We are now over a week removed from the end of our epically awesome “Horsemen visit the upper peninsula” trip and I’ve yet to do any writing or other creative type activity. This post is long overdue. Taking a week away from normality is difficult to recover from hastily. That’s the point though, right? To throw yourself in the way of new experiences, hoping that some special new change will take hold. May that always be our intention, even when it’s not our intent.
While the Horsemen trip was nothing short of epic, I couldn’t be a part of this type of trip more than once every 3 or 4 years. Being with these best friends takes me back to a personality that cannot be summoned in any other way or by any other people. The trip was happiness imbibed through the prefrontal cortex, but the person being conjured is a person I no longer am. The person that I am at 35 enjoys physical activity, silent contemplation, creativity. Understand that I wouldn’t trade any part of our trip for any part of what was missing, it’s just difficult for me to sustain a long term healthy state of mind unless I have myself there with me.
Bob and I began planning our world travels in the days before graduating high school. We knew that the plan was to join the Air Force and it was up to our imaginations to fill in the blanks. In a lot of ways, Bob and I have never let go of the world traveler mentality. What I’ve thought for a long time, and what this trip emphasized with an exclamation point at the end, is how Bob and I’s approaches to world travel have changed. Bob is still very much in the business of marking locations on the map, visiting as many foreign cities, countries, and cultures as possible.
Firsthand experience has taught me the value of immersing one’s self in a culture other than one of those that you know and understand. Government bodies would be so much more effective and open-minded if every representative was required to spend time living with normal families in foreign lands… a conversation for another time, perhaps. Bob’s goal to see the world still makes a lot of sense to me, it’s just that my life and way of thinking have led me down a similar but very different road.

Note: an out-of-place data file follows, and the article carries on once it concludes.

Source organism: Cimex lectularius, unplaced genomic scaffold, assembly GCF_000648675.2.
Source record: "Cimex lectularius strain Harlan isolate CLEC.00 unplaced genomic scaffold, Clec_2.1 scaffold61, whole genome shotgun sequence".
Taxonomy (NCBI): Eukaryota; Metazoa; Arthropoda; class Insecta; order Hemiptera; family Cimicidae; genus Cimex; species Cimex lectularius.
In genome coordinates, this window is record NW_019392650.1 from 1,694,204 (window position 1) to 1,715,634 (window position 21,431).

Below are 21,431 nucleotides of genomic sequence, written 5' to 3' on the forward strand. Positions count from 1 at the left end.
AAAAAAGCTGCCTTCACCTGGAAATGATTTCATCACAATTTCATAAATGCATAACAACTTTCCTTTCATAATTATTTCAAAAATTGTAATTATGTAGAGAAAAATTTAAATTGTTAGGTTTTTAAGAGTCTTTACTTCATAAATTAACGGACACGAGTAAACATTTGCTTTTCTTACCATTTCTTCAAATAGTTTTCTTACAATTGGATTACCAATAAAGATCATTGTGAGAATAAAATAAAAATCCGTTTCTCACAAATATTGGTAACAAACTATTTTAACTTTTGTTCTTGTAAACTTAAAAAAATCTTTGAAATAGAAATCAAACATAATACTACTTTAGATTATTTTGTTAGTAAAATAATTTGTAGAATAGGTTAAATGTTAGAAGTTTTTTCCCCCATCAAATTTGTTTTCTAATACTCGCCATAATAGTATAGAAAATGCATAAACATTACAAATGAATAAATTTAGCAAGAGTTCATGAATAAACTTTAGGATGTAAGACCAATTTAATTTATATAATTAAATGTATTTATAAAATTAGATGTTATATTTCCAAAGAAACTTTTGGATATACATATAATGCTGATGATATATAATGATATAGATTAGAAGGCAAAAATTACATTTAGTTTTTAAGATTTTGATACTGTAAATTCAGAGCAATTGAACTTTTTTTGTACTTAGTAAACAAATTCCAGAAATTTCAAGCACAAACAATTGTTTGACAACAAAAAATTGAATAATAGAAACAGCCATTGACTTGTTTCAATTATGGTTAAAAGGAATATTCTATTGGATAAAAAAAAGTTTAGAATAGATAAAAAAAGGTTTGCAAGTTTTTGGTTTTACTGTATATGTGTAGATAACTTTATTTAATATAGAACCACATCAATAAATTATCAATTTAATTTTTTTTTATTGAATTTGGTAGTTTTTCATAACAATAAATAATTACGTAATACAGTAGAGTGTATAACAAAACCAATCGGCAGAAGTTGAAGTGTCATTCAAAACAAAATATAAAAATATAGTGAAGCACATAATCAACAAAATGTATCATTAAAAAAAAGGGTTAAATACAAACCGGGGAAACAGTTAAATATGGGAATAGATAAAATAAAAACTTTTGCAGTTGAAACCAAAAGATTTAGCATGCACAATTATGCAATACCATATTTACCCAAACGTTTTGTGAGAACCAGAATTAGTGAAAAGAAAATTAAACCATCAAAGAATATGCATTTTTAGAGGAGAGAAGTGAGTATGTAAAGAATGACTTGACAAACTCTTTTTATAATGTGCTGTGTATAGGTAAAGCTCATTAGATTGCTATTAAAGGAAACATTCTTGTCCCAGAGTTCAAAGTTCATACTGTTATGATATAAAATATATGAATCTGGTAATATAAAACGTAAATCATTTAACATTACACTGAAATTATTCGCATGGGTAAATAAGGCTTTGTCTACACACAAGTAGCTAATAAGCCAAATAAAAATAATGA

What I’ve come to understand and delve into is the idea that every moment is, in itself, a universe waiting to be explored. Brian might call this type of thinking, “Hipster”, and maybe he would be right. I understand that this sounds super cheesy. Traveling the world still appeals to me, the value is just a bit more complex than I once viewed it to be. Understanding the world that you don’t know is unquantifiably valuable, to a point… until it’s no longer valuable at all – it’s that whole seeing the forest through the trees thing. If you’re not ready to learn that which a book is wanting to teach, then reading the pages isn’t as immediately valuable as it could be, as it wants to be. I’m not saying that the book shouldn’t be read unless you’re ready, I’m just saying that you need to understand that which you are not ready or able to fully appreciate. Have you seen the local “Be a tourist in your own city” events that some cities do to promote local businesses and activities? What I’m describing is my desire to be a tourist in my own body, to be a tourist in this moment.
I’ll end this post by saying that appreciating every moment as a universe in itself is a place that I’d like to visit, not a place where I currently am living. My exploration of this universe is very similar to the first couple of times I visited Paris – seeing all the popular sites while understanding very little of their true values.
Let’s chat more on this soon.